Arguably the most important development in the world of open source in the last year or two has been the rise and rise of Google's Linux-based Android operating system. It's true that the mobiles out there employing it are not 100% free, but they are considerably more free than the main alternatives. More importantly, they are turning Linux into a global, mass-market platform in a way never before seen.
The fact that Android is starting to appear in a wide range of other consumer devices – tablets, set-top boxes, televisions etc. - is one way in which Android has already outpaced its main rival, the iPhone and its associated software ecosystem. The latter still has far more apps than Android, but that's not really surprising, since it was launched some time before. And against that, we have the following notable trend:
The number of apps available on Android Market is expected to surpass 100,000 sometime this month. Just a year ago less than 7,000 aps were available for Android users and six months ago the number was under 25,000. In June alone, developers churned out 15,288 new apps and the positive trend continues.
Of course, a comparison with Apple’s App Store is inevitable. Apple has been the daddy of the mobile app market for a couple of years now and it still enjoys a massive lead, with 225,000 available apps. However, with such impressive growth, Android could narrow the gap and perhaps even overtake Apple over the next few quarters.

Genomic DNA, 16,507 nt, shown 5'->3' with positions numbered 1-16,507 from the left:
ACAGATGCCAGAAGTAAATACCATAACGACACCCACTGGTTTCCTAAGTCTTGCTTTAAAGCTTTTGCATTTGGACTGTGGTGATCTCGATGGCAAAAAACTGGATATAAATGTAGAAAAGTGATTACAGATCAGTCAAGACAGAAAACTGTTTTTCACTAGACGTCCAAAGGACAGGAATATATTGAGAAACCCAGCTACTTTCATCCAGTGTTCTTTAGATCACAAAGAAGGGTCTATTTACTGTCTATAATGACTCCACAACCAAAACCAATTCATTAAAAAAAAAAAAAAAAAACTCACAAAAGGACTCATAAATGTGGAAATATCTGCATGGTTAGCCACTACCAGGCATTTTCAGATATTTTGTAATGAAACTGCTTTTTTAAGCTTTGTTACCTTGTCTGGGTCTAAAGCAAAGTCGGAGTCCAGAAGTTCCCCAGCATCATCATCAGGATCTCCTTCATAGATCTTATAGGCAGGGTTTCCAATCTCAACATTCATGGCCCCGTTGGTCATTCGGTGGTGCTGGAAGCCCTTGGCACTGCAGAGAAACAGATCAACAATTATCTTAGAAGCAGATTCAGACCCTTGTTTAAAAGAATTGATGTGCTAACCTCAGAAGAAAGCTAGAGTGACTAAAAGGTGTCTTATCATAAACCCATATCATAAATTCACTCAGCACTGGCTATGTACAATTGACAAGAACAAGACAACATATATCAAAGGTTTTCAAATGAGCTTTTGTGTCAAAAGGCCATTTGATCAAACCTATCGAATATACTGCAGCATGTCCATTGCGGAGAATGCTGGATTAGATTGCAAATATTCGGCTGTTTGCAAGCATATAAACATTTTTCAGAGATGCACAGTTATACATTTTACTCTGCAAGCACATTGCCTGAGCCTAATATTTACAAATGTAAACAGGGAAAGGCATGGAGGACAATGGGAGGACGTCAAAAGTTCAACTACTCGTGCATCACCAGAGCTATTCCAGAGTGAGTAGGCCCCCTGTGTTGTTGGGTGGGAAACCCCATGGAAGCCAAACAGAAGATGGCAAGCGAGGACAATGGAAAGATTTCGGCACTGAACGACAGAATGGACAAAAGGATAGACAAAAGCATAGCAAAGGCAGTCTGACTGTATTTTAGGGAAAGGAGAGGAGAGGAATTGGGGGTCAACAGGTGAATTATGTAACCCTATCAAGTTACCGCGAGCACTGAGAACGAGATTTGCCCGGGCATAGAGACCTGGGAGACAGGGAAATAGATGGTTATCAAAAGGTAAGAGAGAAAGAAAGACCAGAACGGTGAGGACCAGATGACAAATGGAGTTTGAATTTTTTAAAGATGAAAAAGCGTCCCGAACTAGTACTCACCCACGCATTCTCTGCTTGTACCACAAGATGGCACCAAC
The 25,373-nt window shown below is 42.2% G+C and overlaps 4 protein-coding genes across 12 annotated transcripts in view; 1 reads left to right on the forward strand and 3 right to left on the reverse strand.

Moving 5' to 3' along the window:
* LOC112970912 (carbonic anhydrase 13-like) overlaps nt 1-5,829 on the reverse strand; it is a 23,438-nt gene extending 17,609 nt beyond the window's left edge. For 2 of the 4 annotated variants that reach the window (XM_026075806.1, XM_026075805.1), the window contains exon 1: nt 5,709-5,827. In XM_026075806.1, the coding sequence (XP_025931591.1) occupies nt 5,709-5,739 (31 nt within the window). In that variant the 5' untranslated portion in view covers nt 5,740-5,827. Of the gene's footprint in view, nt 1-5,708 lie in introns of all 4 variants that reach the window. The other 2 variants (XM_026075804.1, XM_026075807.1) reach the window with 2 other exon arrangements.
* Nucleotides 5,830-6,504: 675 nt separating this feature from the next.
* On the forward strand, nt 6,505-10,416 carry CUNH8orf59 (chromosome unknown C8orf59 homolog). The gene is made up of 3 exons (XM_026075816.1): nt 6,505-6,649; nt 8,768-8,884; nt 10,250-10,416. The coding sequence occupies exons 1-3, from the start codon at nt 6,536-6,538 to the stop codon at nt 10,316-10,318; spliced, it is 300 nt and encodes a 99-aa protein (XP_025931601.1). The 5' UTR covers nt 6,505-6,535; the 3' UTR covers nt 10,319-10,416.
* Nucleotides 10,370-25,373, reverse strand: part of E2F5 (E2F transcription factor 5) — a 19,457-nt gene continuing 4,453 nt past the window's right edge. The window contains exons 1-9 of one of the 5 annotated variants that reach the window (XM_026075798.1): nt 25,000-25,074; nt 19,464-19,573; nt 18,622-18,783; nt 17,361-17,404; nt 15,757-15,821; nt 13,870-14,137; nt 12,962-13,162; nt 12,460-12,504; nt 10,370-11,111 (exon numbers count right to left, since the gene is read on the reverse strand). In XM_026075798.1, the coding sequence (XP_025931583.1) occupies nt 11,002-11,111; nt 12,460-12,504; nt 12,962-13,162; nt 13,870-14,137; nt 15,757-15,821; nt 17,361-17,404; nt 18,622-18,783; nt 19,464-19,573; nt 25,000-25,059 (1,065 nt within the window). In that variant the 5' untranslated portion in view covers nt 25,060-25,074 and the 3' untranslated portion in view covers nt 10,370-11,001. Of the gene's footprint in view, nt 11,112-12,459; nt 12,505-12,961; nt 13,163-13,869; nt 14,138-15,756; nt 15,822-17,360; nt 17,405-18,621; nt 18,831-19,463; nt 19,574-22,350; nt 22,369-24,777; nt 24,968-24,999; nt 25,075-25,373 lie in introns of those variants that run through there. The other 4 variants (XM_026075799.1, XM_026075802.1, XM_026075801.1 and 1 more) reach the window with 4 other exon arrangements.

That might sound ambitious, but it could even happen faster than that, thanks to Google's new Android App Inventor:
App Inventor is simple to use, but also very powerful. Apps you build can even store data created by users in a database, so you can create a make-a-quiz app in which the teachers can save questions in a quiz for their students to answer.
Because App Inventor provides access to a GPS-location sensor, you can build apps that know where you are. You can build an app to help you remember where you parked your car, an app that shows the location of your friends or colleagues at a concert or conference, or your own custom tour app of your school, workplace, or a museum.
You can write apps that use the phone features of an Android phone. You can write an app that periodically texts "missing you" to your loved ones, or an app "No Text While Driving" that responds to all texts automatically with "sorry, I'm driving and will contact you later". You can even have the app read the incoming texts aloud to you (though this might lure you into responding).
App Inventor provides a way for you to communicate with the web. If you know how to write web apps, you can use App Inventor to write Android apps that talk to your favorite web sites, such as Amazon and Twitter.
Of course, this will lead to even more junk Android apps – already much in evidence - but that doesn't really matter. Users will just concentrate on the ones worth using, and ignore the rest. What it will do, though, is increase the overall visibility and appeal of the ecosystem: however meaningless it is, the number of apps is a kind of marker, and when Android has more of them than the iPhone, it will be a sign of something significant, even if the details aren't.